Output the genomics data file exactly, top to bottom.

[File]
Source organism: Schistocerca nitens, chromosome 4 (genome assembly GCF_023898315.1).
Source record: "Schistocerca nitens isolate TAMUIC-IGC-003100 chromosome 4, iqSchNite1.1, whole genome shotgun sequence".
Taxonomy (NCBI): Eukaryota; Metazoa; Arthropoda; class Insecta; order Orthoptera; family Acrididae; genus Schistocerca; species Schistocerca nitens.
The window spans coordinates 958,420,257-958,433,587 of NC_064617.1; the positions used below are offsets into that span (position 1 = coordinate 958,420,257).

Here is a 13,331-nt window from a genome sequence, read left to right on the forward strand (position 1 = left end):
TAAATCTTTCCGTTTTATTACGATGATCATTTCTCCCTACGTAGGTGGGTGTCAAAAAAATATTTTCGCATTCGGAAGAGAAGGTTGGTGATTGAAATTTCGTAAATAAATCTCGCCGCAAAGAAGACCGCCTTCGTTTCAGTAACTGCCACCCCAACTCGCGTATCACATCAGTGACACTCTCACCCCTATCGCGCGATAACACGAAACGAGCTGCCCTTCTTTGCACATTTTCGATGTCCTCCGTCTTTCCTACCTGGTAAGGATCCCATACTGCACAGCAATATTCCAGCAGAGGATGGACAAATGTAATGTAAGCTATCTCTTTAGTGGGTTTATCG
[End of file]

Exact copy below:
Source organism: Schistocerca nitens, chromosome 4 (genome assembly GCF_023898315.1).
Source record: "Schistocerca nitens isolate TAMUIC-IGC-003100 chromosome 4, iqSchNite1.1, whole genome shotgun sequence".
Taxonomy (NCBI): Eukaryota; Metazoa; Arthropoda; class Insecta; order Orthoptera; family Acrididae; genus Schistocerca; species Schistocerca nitens.
The window spans coordinates 958,420,257-958,433,587 of NC_064617.1; the positions used below are offsets into that span (position 1 = coordinate 958,420,257).

Here is a 13,331-nt window from a genome sequence, read left to right on the forward strand (position 1 = left end):
TAAATCTTTCCGTTTTATTACGATGATCATTTCTCCCTACGTAGGTGGGTGTCAAAAAAATATTTTCGCATTCGGAAGAGAAGGTTGGTGATTGAAATTTCGTAAATAAATCTCGCCGCAAAGAAGACCGCCTTCGTTTCAGTAACTGCCACCCCAACTCGCGTATCACATCAGTGACACTCTCACCCCTATCGCGCGATAACACGAAACGAGCTGCCCTTCTTTGCACATTTTCGATGTCCTCCGTCTTTCCTACCTGGTAAGGATCCCATACTGCACAGCAATATTCCAGCAGAGGATGGACAAATGTAATGTAAGCTATCTCTTTAGTGGGTTTATCG